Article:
Even at the age of 98 there’s not much that Walter Nixon is tired of in life.
But as a veteran of the Second World War he is tired of the jingoistic anti-German tabloid headlines that were so evident at Euro 96 and small minority of fans that still insist on singing about German bombers.
He is not alone in believing that kind of sentiment has no place in 2021.
“I’m disappointed really in people when they hark back,” he told Sky News.
“That was some 80 years ago and time marches on and we have got to put all that behind us now.”
Mr Nixon was 19 when he signed up to the British Army from his small village in Suffolk.
He had only visited the nearest town of Ipswich a few times before that and had never been on a train before.
In the following wartime years he served in north Africa and then landed on the beaches on Anzio and went on to help liberate Italy from the Nazis.
“I’ve got no animosity towards the Germans…you can’t look back like that,” he said.
Fighting fascism was just one episode in Walter’s long life and it angers him that some people still choose to revel in warfare in the name of sport.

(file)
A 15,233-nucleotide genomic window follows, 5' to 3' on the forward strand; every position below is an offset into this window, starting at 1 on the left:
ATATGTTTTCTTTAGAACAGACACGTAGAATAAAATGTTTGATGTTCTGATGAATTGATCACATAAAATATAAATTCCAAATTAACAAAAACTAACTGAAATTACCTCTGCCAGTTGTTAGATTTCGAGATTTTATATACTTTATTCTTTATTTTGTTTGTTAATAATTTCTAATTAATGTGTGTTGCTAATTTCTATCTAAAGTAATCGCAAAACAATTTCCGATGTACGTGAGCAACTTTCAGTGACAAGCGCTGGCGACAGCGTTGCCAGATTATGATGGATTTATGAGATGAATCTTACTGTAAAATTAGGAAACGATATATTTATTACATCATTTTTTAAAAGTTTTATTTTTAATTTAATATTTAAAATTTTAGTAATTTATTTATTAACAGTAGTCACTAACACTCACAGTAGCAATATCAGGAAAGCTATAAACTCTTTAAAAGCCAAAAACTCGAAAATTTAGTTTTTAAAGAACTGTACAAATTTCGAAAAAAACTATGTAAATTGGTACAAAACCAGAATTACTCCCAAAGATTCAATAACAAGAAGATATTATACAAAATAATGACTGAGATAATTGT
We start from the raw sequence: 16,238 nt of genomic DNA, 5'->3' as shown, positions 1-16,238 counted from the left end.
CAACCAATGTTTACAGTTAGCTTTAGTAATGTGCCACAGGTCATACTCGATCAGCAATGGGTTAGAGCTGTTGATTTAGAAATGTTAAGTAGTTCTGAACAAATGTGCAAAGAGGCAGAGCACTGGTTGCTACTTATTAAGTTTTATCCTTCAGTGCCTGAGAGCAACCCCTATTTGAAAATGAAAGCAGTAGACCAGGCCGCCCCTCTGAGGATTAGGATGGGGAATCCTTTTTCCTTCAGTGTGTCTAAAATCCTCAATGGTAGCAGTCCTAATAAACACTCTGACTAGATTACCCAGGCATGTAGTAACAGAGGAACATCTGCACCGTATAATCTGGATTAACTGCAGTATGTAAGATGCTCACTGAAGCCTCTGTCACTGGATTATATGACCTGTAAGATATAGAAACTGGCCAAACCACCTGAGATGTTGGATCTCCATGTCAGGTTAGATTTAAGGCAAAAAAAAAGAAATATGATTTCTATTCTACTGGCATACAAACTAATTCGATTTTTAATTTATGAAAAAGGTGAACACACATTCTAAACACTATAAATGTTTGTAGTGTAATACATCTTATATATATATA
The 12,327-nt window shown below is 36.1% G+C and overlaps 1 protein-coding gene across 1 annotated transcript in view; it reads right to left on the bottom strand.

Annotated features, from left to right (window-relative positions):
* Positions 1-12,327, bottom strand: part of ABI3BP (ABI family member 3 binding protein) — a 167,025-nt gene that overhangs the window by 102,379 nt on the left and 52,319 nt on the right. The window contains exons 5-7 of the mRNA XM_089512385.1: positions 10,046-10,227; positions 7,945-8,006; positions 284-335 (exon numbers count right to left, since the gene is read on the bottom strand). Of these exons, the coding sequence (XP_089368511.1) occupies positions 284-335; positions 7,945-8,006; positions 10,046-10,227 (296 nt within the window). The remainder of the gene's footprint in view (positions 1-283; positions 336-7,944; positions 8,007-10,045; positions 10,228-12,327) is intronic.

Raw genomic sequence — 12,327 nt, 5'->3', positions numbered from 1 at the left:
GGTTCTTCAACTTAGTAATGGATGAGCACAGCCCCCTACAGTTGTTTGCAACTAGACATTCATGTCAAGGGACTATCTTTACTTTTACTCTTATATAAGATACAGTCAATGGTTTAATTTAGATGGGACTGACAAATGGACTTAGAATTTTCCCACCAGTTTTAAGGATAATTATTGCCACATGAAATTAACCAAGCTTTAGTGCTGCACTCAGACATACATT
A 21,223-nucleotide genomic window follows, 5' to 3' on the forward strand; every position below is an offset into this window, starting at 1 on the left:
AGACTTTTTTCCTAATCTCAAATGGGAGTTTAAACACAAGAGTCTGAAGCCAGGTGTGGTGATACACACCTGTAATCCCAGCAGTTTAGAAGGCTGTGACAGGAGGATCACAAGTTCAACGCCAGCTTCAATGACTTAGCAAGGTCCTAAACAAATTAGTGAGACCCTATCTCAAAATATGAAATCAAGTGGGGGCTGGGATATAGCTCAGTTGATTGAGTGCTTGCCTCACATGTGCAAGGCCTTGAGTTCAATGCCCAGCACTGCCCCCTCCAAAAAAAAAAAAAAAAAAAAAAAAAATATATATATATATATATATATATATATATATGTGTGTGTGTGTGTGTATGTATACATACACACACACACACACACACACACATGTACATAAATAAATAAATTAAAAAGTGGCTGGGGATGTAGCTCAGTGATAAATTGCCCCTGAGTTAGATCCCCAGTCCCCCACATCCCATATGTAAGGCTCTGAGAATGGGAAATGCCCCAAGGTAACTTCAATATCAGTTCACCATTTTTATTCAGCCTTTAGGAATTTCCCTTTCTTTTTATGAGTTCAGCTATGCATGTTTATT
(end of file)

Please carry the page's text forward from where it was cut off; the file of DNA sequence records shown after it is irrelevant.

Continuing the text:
“I feel sorry for those people – I’m sure they are the ones who didn’t take part in the war… we have put it all behind us and we live for the day.”
On a recent trip back to the beaches of Italy, Mr Nixon visited the graves of two of his friends who he had helped to bury after they were killed in trenches.
Mr Nixon was 41 when England won the World Cup in 1966 and remembers going into Ipswich to salute the world champions who were led by former Ipswich Town manager Alf Ramsey.
He believes the current England team led by Gareth Southgate have it within them to overcome Germany and banish the painful memories of penalty shoot-out defeats in 1990 and 1996.
“Funnily enough I do enjoy a penalties,” Mr Nixon added.
“They get you on the edge of the chair, I don’t mind them at all, as long as England win.”